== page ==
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Sub-Saharan Africa economy remains fragile: World Bank

The World Bank has predicted that the Sub-Saharan Africa will exit recession in 2021, but recovery remains fragile because of the slow deployment in vaccination, the impact of the 3rd wave of Covid, especially in East and Southern Africa, and a weak regain in investment.

“Africa must seize the opportunity of global decarburization to transform its economy and create jobs for its population,” said World Bank Chief Economist for Africa Albert Zeufack on Wednesday.

He made those remarks during the Climate Change Adaptation and Economic Transformation in Sub-Saharan Africa.

The global bank in September released the Next Generation Africa Climate Business Plan (NG-ACBP), which sets out a blueprint to help Sub-Saharan African economies achieve low carbon and climate-resilient outcomes.

The Plan calls for countries to seize the opportunity to scale-up climate resilience to grow their economies and reduce poverty, redouble efforts to increase energy access across the region, and take advantage of sustainable and innovative approaches to leapfrog into greener development pathways.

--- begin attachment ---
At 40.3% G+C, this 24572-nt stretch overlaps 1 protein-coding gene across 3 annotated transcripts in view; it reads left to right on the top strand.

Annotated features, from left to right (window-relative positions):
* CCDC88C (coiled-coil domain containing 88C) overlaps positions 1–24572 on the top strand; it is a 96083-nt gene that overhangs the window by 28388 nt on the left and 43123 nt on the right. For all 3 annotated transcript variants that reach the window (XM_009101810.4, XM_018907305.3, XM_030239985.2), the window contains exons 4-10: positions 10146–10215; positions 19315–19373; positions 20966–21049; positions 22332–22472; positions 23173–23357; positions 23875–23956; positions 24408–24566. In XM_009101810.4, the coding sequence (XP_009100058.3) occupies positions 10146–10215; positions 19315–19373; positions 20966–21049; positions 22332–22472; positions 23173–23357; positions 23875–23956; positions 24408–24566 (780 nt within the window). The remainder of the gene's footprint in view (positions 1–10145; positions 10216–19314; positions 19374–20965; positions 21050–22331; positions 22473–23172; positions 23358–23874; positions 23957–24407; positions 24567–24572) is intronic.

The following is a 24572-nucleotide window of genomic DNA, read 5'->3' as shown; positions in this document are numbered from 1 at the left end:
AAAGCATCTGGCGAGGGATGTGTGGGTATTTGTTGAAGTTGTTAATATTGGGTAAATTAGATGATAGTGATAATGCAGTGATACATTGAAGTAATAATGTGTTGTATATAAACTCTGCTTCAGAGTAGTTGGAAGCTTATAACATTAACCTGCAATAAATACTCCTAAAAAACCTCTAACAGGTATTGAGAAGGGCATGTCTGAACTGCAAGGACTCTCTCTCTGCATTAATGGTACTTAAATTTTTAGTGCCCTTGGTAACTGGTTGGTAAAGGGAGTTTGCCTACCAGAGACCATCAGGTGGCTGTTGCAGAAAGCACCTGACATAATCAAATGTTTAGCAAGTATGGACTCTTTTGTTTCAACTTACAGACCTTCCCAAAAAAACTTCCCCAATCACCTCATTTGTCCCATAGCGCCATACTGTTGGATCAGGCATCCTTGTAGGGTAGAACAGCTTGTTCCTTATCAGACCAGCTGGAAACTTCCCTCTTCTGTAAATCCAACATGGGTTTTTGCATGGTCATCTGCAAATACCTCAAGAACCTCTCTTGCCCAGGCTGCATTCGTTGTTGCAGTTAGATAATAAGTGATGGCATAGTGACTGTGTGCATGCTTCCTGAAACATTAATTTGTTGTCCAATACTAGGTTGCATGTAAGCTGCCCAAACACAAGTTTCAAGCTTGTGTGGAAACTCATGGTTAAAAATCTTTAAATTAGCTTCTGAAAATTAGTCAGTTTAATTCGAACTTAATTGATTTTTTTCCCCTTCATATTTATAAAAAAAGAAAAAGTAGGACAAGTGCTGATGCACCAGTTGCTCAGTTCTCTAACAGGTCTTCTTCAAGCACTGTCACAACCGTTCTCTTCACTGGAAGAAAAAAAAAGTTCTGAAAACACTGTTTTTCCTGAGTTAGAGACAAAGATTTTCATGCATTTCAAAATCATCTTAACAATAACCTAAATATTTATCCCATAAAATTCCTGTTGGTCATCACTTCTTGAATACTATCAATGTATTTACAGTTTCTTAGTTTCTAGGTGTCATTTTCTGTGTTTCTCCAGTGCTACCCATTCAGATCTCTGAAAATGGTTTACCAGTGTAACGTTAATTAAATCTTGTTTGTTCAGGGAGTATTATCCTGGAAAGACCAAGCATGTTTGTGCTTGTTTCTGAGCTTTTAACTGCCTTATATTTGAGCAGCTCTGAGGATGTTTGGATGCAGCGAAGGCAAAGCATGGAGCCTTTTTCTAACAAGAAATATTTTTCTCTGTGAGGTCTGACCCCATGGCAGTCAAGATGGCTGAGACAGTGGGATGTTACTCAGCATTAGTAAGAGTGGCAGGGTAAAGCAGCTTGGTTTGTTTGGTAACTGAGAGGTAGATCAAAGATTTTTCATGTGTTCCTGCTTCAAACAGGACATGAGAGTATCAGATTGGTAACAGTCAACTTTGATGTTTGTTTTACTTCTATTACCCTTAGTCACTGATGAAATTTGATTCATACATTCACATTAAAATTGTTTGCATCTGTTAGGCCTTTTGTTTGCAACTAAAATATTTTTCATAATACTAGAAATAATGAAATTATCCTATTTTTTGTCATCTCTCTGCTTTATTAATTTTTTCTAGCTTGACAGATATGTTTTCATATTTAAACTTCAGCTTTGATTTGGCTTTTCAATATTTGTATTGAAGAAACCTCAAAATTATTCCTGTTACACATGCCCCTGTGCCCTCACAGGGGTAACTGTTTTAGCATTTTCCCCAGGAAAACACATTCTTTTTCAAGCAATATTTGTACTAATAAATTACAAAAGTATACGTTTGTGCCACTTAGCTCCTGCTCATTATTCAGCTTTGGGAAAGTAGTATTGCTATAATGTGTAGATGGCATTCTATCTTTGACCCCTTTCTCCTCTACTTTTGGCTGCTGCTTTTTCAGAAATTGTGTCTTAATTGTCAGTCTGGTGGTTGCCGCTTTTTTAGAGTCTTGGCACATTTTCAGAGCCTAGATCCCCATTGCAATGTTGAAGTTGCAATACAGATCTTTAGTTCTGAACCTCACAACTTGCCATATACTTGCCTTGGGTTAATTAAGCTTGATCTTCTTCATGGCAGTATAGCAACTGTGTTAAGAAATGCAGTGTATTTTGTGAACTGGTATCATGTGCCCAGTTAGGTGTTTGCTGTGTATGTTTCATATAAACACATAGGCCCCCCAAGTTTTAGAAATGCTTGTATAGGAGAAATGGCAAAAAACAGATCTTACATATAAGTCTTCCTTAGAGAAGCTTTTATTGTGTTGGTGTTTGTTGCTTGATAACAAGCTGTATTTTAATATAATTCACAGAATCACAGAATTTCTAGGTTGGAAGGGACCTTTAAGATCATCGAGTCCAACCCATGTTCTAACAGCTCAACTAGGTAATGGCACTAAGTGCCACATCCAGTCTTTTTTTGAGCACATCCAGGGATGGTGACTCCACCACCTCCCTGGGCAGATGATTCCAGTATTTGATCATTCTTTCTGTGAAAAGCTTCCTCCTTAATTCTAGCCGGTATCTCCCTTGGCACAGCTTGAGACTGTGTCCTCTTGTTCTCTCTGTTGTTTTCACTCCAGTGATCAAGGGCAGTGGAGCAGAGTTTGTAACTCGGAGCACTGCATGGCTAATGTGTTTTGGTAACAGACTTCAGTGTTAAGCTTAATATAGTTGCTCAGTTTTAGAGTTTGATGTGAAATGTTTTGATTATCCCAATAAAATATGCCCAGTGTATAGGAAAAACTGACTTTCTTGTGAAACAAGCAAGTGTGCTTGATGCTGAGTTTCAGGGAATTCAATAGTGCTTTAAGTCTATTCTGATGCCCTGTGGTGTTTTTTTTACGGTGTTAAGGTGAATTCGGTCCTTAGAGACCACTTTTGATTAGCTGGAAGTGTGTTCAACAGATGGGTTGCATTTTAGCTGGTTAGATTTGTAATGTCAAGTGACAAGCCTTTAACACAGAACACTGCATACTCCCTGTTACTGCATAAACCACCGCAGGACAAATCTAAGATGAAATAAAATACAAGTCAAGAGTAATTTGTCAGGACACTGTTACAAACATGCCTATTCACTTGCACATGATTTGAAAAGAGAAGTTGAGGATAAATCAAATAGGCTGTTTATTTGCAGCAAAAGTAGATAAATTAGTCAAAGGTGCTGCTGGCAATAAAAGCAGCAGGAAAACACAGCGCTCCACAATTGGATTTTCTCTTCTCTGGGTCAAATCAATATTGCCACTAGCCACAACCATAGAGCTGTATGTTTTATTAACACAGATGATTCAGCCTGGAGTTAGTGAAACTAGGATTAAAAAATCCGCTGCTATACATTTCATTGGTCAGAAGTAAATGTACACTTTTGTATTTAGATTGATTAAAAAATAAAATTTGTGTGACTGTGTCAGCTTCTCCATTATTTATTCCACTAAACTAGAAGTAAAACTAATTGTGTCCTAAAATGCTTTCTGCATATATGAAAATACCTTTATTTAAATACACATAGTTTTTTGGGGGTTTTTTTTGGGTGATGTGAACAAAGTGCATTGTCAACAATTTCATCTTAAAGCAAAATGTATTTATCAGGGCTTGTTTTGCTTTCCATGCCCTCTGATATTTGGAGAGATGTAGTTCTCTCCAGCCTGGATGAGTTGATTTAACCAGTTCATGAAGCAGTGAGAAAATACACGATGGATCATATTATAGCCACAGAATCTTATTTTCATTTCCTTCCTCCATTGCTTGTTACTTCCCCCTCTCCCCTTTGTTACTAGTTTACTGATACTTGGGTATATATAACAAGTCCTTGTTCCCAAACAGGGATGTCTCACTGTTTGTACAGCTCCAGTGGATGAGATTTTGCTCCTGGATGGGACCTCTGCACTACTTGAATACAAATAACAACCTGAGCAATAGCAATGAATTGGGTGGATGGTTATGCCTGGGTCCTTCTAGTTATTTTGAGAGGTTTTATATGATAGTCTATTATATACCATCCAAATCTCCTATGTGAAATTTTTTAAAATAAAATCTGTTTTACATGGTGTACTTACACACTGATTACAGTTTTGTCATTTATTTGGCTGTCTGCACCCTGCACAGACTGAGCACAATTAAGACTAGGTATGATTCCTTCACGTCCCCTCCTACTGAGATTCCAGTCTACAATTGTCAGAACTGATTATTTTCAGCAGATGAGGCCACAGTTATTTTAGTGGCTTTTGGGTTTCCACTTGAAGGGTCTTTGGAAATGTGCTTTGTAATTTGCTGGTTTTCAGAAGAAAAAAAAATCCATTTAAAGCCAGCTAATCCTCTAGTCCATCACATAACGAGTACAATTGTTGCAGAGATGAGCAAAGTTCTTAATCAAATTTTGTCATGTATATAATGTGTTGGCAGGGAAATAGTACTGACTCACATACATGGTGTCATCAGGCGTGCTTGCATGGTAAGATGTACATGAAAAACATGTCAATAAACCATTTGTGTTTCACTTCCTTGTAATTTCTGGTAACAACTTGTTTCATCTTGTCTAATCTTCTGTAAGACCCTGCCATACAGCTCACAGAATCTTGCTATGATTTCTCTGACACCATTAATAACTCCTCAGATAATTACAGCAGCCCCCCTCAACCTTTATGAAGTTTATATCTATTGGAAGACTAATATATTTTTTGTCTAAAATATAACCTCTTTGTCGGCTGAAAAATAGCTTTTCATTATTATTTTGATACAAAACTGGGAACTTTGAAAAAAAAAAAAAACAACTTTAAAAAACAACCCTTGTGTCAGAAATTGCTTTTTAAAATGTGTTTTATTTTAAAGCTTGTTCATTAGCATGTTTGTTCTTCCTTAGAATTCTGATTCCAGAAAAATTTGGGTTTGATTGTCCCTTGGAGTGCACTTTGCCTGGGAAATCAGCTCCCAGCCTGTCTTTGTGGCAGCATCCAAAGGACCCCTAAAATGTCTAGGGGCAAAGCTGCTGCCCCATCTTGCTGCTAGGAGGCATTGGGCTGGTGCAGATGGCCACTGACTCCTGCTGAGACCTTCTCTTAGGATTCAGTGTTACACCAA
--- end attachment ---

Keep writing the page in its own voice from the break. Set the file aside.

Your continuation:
Without rapid deployment of inclusive, climate-informed development, 43 million additional people could be pushed below the poverty line by 2030 in Sub-Saharan Africa.

As the largest financier of climate action in Africa, the World Bank will use this new Climate Plan to build on a strong track record under the original plan in which the Bank supported 346 projects with more than US$33 billion in World Bank financing over the past six years.

The Plan sets ambitious goals that push the boundaries of sustainable development in Africa, including training 10 million farmers on climate-smart agricultural approaches, expanding integrated landscape management over 60 million hectares in 20 countries, increasing renewable energy generation capacity from 28GW to 38GW to increase access to clean electricity, and outfitting at least 3O cities with low carbon and compact urban planning approaches.

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